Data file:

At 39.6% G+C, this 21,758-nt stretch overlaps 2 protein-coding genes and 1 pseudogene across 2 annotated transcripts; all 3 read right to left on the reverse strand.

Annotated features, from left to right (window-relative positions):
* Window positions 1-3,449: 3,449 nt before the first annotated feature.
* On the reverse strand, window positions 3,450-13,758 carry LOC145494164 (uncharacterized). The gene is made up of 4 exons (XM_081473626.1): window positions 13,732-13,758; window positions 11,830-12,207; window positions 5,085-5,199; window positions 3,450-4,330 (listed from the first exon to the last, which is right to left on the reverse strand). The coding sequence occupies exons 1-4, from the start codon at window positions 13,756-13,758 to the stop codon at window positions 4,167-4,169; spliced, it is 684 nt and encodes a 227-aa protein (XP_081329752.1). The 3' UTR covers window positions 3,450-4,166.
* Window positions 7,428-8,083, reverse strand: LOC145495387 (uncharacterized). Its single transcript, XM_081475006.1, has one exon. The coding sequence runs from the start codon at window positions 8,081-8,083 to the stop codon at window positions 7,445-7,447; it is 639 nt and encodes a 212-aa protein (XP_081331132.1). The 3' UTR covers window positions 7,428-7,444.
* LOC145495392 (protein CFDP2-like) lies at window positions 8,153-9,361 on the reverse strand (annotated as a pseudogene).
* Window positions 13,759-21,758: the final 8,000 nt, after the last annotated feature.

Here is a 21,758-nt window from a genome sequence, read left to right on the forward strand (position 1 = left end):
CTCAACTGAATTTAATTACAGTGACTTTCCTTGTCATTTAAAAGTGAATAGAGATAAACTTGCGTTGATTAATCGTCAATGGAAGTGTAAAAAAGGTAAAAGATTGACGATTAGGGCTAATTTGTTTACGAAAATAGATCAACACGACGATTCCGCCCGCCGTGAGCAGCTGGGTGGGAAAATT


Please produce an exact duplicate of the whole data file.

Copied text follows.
At 39.6% G+C, this 21,758-nt stretch overlaps 2 protein-coding genes and 1 pseudogene across 2 annotated transcripts; all 3 read right to left on the reverse strand.

Annotated features, from left to right (window-relative positions):
* Window positions 1-3,449: 3,449 nt before the first annotated feature.
* On the reverse strand, window positions 3,450-13,758 carry LOC145494164 (uncharacterized). The gene is made up of 4 exons (XM_081473626.1): window positions 13,732-13,758; window positions 11,830-12,207; window positions 5,085-5,199; window positions 3,450-4,330 (listed from the first exon to the last, which is right to left on the reverse strand). The coding sequence occupies exons 1-4, from the start codon at window positions 13,756-13,758 to the stop codon at window positions 4,167-4,169; spliced, it is 684 nt and encodes a 227-aa protein (XP_081329752.1). The 3' UTR covers window positions 3,450-4,166.
* Window positions 7,428-8,083, reverse strand: LOC145495387 (uncharacterized). Its single transcript, XM_081475006.1, has one exon. The coding sequence runs from the start codon at window positions 8,081-8,083 to the stop codon at window positions 7,445-7,447; it is 639 nt and encodes a 212-aa protein (XP_081331132.1). The 3' UTR covers window positions 7,428-7,444.
* LOC145495392 (protein CFDP2-like) lies at window positions 8,153-9,361 on the reverse strand (annotated as a pseudogene).
* Window positions 13,759-21,758: the final 8,000 nt, after the last annotated feature.

Here is a 21,758-nt window from a genome sequence, read left to right on the forward strand (position 1 = left end):
CTCAACTGAATTTAATTACAGTGACTTTCCTTGTCATTTAAAAGTGAATAGAGATAAACTTGCGTTGATTAATCGTCAATGGAAGTGTAAAAAAGGTAAAAGATTGACGATTAGGGCTAATTTGTTTACGAAAATAGATCAACACGACGATTCCGCCCGCCGTGAGCAGCTGGGTGGGAAAATT